U.K., Germany see rise in tickets sold
Theatrical admissions in Europe fell 0.9% last year to 1.29 billion, according to the European Audiovisual Observatory.
The decline was 2.4% in the 27 E.U. countries, with 943 million admissions recorded, continuing a downward trend in E.U. ticket sales, which have fallen at an average rate of 1.2% a year since 2009.
The top four E.U. markets declined by 2.8% in 2012, despite gains in the U.K. (0.5%) and Germany (4.2%), due to steeper drops in France (5.9%) and Italy (9.9%).
Summer events including the European Soccer Championship in June and the London Olympics (July 27-Aug. 12) proved a distraction, with many markets reporting weak admissions in the usually bumper summer season.
But the final quarter delivered a raft of hits, including “Skyfall,” “The Twilight Saga: Breaking Dawn, Part 2” and “The Hobbit: An Unexpected Journey,” which made a positive difference to many territories.
“If you look at the last four months of the year, only a handful of films took a lot of money, but clearly people wanted to come to the cinema. We need to look at the overall picture,” Niels Swinkels, managing director U.K. and Ireland for Universal Pictures International recently told Variety.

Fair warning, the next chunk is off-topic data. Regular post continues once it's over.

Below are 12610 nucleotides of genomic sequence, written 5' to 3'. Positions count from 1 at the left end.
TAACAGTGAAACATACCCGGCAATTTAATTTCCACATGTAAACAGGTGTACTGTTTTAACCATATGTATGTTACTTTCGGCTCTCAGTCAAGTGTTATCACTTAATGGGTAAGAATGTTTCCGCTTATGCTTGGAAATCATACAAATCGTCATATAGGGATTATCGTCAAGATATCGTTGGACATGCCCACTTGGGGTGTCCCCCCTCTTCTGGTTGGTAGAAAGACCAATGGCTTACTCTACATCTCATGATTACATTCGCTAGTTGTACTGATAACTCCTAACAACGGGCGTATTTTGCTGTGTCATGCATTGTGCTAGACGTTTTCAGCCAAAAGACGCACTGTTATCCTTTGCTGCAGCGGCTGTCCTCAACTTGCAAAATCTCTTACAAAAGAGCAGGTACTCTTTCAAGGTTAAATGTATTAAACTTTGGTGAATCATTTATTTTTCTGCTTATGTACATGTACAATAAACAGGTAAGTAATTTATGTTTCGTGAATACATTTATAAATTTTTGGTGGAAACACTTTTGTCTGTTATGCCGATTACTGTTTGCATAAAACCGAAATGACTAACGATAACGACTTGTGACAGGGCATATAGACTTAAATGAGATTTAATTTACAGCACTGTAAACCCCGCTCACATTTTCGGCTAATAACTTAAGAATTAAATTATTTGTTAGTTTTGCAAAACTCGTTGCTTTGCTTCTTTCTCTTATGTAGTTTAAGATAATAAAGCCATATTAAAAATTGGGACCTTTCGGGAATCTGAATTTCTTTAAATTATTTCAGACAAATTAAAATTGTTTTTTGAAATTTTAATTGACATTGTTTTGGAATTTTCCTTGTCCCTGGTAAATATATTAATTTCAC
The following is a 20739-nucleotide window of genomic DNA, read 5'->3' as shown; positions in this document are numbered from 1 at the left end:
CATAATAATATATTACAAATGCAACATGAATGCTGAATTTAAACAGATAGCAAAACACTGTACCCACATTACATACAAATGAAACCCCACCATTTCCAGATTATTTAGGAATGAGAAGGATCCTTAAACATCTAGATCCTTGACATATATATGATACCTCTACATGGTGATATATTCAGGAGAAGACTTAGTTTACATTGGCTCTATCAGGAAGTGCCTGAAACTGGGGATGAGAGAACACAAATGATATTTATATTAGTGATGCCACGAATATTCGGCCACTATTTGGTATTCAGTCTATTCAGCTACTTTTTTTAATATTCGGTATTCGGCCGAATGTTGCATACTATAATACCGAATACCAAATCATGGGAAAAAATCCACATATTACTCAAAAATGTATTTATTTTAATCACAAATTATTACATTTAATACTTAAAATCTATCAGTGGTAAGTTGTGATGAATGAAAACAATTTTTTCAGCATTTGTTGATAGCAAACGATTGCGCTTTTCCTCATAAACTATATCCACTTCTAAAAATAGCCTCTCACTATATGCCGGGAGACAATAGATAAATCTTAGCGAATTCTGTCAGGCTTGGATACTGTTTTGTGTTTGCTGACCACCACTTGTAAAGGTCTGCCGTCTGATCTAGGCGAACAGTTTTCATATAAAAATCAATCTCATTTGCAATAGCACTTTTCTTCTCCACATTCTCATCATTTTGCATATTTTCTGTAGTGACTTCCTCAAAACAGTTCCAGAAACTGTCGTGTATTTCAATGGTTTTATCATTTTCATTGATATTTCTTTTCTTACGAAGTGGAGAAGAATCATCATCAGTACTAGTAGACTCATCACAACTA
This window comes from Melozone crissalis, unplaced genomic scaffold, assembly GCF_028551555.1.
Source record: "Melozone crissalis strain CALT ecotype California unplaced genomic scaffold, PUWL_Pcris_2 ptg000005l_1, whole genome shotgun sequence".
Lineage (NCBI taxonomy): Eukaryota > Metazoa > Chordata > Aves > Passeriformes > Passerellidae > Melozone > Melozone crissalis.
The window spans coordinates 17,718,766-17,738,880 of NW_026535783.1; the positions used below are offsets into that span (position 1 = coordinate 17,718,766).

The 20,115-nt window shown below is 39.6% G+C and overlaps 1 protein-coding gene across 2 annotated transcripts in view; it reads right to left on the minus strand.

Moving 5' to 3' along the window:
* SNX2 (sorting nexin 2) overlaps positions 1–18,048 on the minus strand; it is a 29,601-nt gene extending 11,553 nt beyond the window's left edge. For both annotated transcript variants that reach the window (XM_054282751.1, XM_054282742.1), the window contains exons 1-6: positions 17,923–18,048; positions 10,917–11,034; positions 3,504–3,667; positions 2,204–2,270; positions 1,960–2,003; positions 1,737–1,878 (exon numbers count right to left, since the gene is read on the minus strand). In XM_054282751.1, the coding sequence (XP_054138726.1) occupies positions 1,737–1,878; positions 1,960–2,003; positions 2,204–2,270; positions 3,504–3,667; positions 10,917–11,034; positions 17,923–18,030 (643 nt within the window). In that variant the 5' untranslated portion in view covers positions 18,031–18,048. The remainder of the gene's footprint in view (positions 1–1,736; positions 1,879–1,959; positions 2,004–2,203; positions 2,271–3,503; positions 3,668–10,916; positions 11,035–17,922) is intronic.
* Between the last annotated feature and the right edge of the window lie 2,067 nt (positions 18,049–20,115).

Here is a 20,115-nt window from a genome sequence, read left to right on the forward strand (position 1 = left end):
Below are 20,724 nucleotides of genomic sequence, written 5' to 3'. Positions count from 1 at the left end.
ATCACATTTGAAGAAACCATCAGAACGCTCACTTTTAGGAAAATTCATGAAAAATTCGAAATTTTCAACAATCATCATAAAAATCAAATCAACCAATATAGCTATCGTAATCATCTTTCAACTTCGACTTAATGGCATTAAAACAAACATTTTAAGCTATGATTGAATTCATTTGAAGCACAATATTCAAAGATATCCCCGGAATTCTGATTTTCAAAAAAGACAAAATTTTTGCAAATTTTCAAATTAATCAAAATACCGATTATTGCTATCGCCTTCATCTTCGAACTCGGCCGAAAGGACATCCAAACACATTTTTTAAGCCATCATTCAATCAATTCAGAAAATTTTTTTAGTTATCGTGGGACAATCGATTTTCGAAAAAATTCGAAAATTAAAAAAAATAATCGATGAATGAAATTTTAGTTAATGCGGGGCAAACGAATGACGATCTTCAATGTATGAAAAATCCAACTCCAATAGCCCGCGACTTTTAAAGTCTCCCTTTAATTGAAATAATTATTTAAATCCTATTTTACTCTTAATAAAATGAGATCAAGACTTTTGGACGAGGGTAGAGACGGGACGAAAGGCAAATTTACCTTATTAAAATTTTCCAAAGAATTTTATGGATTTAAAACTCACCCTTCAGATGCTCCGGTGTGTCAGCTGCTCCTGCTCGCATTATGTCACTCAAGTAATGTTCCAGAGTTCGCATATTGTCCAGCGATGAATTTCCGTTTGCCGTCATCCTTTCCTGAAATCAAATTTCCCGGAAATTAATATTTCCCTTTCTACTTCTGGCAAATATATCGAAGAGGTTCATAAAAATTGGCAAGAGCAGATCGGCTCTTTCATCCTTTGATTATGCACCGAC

“For 2013 the slate overall looks very strong both amongst the studios and the independents and the distractions of last summer are not there. I can only imagine summer will be better than 2012.”
France remained the biggest European market for ticket sales with 204 million admissions, ahead of the U.K. (173 million), Russia (which saw ticket sales up 5.8% to 169 million), Germany (135 million) and Italy (101 million).
Strong growth continued in Eastern European states with Bosnia and Herzegovina (37.9%), Romania (16.1%), Latvia (10.9%), Croatia (5.3%), Estonia (4.7%) and Czech Republic (3.6%) all seeing significant rises in ticket sales over 2011.
The Nordic countries also saw impressive growth, led by Finland’s 19% jump to 8.5 million admissions. Danish admissions hit 14.2 million, a 14.2% year-on-year rise; Sweden remained biggest in the region with ticket sales of 18.4 million, gaining 11.8% over 2011; and Norway saw admissions up 4% to 12.1 million.
Despite a late surge, led by “The Impossible,” in Spain a lack of big local successes in the first half of the year saw the major market down 7.3% to 91.2 million tickets sold. Neighboring Portugal saw an even steeper decline (12.3%) to 13.8 million.
In Turkey tickets sales rose 3.9% to 43.9 million, with local titles accounting for two thirds of the top 12 films of the year and a 46.6% market share.
The Nordic markets also benefitted from local hits. Denmark (28.5%), Finland (28%) and Sweden (22%) all saw a year-on-year rise in local market share, while Norway’s biggest selling film of the year was local hit “Kon-Tiki.”
For Europe as a whole national market share saw a marginal drop from 15% to 13.4%. The share of U.S. titles is estimated to have remained at around 66%. More complete estimates will be published in May.